Also, as we dive into the winter season in Michigan we need to be aware that seasonal depression is among us. Up to 10% of adults will experience SAD, Seasonal Affective Disorder (Mental Health America, http://www.mentalhealthamerica.net/conditions/sad).

photography of trees covered with snow

Here are a few things that you can do consistently throughout the week to help fight the onset of depression or to just increase your happiness in general: 

  • Keep a Gratitude Journal
  • Savor the moment. This could be any moment- having dinner with a friend, talking with a loved one, walking outside, etc. Savor it by being completely present in this moment- no thoughts of the past or future, electronics put away, thoughts on what you feel, see and hear in that moment.
  • Be kind to someone. This could be someone that you know, or a complete stranger. But the idea is to act with kindness without expecting anything in return. Open the door for someone, smile at a stranger, give someone a compliment.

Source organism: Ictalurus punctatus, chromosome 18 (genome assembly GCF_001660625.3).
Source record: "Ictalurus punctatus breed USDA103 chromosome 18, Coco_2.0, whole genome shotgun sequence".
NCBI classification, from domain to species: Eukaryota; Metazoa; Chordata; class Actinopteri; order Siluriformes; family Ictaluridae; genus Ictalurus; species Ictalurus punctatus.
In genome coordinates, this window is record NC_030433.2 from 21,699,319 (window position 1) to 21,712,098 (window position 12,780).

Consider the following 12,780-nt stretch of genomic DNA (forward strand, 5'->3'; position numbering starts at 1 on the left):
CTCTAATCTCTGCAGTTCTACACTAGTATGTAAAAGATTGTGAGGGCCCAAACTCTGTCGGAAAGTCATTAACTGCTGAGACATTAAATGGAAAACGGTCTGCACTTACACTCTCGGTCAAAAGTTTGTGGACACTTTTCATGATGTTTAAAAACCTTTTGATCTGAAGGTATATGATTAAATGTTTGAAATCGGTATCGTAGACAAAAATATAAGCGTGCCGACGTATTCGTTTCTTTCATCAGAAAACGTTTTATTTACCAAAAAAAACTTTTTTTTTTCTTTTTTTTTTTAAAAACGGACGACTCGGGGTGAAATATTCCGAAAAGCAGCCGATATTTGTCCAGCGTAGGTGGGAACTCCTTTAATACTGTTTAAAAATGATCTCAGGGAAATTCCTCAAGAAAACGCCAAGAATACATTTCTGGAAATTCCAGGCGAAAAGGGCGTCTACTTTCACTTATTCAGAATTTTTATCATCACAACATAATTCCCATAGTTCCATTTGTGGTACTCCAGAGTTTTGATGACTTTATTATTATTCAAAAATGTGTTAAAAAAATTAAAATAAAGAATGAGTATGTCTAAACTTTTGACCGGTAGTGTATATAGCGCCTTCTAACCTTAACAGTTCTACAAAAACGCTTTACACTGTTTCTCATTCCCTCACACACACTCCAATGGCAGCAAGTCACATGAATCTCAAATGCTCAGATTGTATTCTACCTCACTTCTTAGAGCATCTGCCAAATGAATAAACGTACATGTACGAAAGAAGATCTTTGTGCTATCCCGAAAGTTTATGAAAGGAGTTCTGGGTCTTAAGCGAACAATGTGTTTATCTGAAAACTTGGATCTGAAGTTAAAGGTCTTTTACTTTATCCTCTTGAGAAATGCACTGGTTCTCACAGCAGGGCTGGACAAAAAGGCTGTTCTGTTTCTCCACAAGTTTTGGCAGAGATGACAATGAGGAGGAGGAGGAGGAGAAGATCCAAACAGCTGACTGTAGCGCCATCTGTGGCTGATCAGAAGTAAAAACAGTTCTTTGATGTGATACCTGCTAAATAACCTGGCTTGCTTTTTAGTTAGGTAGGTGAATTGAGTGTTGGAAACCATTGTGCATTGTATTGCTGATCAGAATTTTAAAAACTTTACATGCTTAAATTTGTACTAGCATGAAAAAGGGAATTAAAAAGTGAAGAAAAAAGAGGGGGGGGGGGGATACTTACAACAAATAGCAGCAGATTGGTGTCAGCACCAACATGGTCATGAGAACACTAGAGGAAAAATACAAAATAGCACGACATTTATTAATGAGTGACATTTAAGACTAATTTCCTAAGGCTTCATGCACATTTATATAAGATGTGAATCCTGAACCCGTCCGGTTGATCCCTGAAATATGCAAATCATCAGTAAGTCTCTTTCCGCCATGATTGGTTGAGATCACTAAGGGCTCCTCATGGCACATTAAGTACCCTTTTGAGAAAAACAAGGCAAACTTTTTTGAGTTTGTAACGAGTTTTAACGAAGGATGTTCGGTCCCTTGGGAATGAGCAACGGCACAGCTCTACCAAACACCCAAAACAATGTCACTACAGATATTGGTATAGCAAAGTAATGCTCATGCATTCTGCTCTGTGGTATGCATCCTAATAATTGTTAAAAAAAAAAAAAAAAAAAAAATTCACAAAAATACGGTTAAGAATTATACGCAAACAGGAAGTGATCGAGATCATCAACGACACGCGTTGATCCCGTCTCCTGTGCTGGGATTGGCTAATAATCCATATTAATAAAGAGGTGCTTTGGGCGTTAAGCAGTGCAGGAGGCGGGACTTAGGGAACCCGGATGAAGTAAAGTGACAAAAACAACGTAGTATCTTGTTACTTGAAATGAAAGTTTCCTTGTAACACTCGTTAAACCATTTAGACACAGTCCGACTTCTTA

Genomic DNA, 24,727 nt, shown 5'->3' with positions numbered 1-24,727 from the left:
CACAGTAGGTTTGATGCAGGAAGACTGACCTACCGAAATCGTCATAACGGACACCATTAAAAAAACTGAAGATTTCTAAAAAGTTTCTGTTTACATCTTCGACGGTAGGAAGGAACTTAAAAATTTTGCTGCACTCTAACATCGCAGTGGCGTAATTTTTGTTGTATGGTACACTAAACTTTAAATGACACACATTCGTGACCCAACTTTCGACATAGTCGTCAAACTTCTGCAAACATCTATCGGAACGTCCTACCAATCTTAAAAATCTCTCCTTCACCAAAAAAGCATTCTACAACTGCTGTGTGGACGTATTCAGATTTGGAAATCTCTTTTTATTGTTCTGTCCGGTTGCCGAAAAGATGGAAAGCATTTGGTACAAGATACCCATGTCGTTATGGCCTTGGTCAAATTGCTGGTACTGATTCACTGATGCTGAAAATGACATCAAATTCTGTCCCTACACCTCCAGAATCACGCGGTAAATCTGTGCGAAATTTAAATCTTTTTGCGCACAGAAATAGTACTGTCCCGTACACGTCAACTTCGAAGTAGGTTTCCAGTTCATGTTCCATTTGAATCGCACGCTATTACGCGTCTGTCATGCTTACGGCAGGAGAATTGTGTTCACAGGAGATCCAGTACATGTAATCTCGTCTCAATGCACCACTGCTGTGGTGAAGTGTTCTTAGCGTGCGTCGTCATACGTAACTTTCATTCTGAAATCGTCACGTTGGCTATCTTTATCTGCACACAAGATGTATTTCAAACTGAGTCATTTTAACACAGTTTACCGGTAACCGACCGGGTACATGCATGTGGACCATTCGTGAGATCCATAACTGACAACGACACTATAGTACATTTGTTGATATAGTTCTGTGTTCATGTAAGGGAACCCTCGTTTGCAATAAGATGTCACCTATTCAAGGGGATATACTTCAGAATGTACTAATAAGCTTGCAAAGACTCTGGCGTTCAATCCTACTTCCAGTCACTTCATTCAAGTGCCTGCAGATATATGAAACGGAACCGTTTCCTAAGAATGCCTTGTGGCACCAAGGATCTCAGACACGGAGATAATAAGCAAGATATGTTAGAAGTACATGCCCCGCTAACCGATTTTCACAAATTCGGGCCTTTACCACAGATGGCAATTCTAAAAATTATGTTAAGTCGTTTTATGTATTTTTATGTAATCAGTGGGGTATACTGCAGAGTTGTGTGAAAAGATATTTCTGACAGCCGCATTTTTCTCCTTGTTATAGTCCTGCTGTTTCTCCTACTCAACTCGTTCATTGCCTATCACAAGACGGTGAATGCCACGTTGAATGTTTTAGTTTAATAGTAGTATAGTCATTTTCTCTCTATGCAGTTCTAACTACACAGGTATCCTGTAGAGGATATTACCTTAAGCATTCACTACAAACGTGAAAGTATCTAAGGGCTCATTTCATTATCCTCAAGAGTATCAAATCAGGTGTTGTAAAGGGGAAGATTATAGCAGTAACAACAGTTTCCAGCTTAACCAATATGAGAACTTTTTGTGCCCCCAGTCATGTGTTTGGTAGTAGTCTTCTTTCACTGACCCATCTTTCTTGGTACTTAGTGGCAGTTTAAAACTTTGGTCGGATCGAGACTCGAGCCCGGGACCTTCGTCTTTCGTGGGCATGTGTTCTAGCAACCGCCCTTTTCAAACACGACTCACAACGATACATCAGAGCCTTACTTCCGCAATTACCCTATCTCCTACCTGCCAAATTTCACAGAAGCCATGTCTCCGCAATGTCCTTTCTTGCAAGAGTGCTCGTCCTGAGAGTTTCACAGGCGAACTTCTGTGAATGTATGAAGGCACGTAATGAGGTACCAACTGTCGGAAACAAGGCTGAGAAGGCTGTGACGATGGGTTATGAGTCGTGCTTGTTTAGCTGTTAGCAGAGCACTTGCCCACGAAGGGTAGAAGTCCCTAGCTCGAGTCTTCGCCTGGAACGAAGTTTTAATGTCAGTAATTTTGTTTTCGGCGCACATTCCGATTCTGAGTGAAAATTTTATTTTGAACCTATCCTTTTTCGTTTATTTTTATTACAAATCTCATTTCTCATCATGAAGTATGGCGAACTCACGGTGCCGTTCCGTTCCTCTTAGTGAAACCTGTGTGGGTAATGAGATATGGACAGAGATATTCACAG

• Spend less money on things and more on experiences (but free experiences are an added bonus). We get used to and bored with things. Experiences are encoded as memories that we can cherish forever, and they foster personal growth.
  • Make a new social connection or strengthen a friendship that you currently have. Say hi to a stranger, call a friend that you haven’t spoken to in a while, check-in on your neighbor.